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Contact Information: Tanya Klein Public Relations 973-596-3433

NJIT Mechanical Engineering Junior Turns Successful Rosarian As Sun Shines

Six-inch-wide blooms of fragrant old copper, yellow, coral and deep red English roses will cascade through mid-June around the front and rear yards of NJIT junior Matthew Mitchell, 20, of Hillside.   Since the age of 14, Mitchell, a mechanical engineering major, has applied his penchant for precision to cultivate these gorgeous antique blooms for his parents Aldeana and Joseph Mitchell.

Mitchell researches, feeds, prunes and admires daily eight, hardy specimens entering the peak of their days through June 30, 2008. (ATTENTION EDITORS: To interview Mitchell and set up a photo shoot at his home with these glamorous blossoms, call Sheryl Weinstein at 973-596-3436.  Northern New Jersey’s peak season for growing roses typically lasts through June 30.)

Mitchell’s unconventional teen hobby started some six years ago, when Aldeana Mitchell purchased a pricey, but beautiful David Austin bush from England.  Eventually her husband, Joseph, accidentally killed the bloom with over-pruning.

“It wasn’t that my dad was an inexperienced gardener,” said Matthew. “For years he and my grandfather used our entire backyard—about a quarter of an acre—for growing vegetables.   But cutting a rose bush requires some knowledge and skill and he trimmed it to the ground one season. It died the following winter.”

That spring Aldeana Mitchell received a replacement bush for Mother’s Day from Mitchell’s older brother, then also an NJIT engineering student. Today, Joseph Mitchell Jr. is a chemical engineer at L’Oreal Cosmetics, Clark.

That’s when the youngest Mitchell stepped in.

Yet still a high school junior at Roselle Catholic High School, he threw himself into making the new bush flourish.  Nursery instructions and an Austin manual explaining pruning, feeding and watering were especially helpful, he said.

“Roses can grow fast and wild,” said Mitchell.  “According to the manual, a bush should be five feet tall by three feet wide.   But these bushes were wild.  If I didn’t keep after them, people could walk past our house and get hit in the face with a thorn.”

Eventually, he tamed the beauties, retaining for years to come the role of head gardener even while studying engineering.  His greatest aid has been the library.  He especially recommends four general gardening books featuring extensive sections on roses as well as growing plants in New Jersey.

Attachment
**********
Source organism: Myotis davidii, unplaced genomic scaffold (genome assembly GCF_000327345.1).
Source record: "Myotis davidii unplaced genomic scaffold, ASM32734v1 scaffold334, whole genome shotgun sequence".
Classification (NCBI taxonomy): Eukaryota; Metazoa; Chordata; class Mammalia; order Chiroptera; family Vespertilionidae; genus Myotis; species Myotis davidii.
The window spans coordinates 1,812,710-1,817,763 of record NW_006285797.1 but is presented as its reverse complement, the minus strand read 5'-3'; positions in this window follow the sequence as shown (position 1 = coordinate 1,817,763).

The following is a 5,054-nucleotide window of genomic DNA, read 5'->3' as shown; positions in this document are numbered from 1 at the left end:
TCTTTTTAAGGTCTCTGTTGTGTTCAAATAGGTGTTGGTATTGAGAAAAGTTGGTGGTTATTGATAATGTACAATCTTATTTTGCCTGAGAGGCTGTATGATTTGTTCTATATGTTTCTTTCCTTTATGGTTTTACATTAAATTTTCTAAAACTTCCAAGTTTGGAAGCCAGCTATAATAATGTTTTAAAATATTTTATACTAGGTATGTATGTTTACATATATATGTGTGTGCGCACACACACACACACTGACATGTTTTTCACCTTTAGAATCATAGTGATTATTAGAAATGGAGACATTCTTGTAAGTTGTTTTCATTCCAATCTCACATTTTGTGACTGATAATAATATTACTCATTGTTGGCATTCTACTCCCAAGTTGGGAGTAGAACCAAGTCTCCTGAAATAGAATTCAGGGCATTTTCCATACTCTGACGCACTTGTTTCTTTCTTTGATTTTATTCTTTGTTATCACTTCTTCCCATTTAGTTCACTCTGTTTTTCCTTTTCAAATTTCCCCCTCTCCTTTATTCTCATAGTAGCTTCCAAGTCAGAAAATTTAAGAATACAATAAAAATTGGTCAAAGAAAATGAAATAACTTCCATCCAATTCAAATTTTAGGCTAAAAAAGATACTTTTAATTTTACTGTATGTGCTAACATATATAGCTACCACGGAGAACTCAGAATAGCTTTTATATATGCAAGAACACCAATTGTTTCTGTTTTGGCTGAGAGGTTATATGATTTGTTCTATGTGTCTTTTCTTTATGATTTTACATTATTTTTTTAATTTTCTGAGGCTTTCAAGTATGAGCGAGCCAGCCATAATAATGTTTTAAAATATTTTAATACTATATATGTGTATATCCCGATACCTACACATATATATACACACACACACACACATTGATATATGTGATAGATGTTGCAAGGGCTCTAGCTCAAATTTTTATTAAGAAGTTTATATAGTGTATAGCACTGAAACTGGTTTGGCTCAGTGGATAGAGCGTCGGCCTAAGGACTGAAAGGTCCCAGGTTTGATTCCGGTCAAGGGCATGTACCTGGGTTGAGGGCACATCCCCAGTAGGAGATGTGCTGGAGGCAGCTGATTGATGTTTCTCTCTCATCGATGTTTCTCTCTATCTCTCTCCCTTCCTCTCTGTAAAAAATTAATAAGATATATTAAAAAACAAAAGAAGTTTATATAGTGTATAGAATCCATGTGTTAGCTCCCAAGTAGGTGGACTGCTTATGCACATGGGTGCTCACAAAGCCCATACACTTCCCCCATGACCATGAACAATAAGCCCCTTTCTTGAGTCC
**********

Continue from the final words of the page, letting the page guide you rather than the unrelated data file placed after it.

Through the years, friends and family request growing tips.  Favorites include:

  • If you don’t know what the rose is, let it grow. Patience is key.
  • Take time to think about where to plant the bush and what plants to group near it. Roses love acidic soil.  However, if you try to grow them with plants adverse to acidic soil, either the rose or the other plant will die.
  • Be cautious with feeding.  A bush doing too well will grow too fast and branches will weaken. The plant won’t die, but the roses will sag and it’s hard to encourage new growth from weak growth.
  • Don’t feed more than twice a season.
  • Inexpensive bushes are a gamble. Typically they’re grafted—one species grows from the other’s roots. This won’t work because eventually the dominant species destroys the weaker one. 

One of the nation's leading public technological universities, New Jersey Institute of Technology (NJIT) is a top-tier research university that prepares students to become leaders in the technology-dependent economy of the 21st century. NJIT's multidisciplinary curriculum and computing-intensive approach to education provide technological proficiency, business acumen and leadership skills. With an enrollment of more than 10,000 graduate and undergraduate students, NJIT offers small-campus intimacy with the resources of a major public research university. NJIT is a global leader in such fields as solar research, nanotechnology, resilient design, tissue engineering, and cyber-security, in addition to others. NJIT ranks 5th among U.S. polytechnic universities in research expenditures, topping $110 million, and is among the top 1 percent of public colleges and universities in return on educational investment, according to PayScale.com.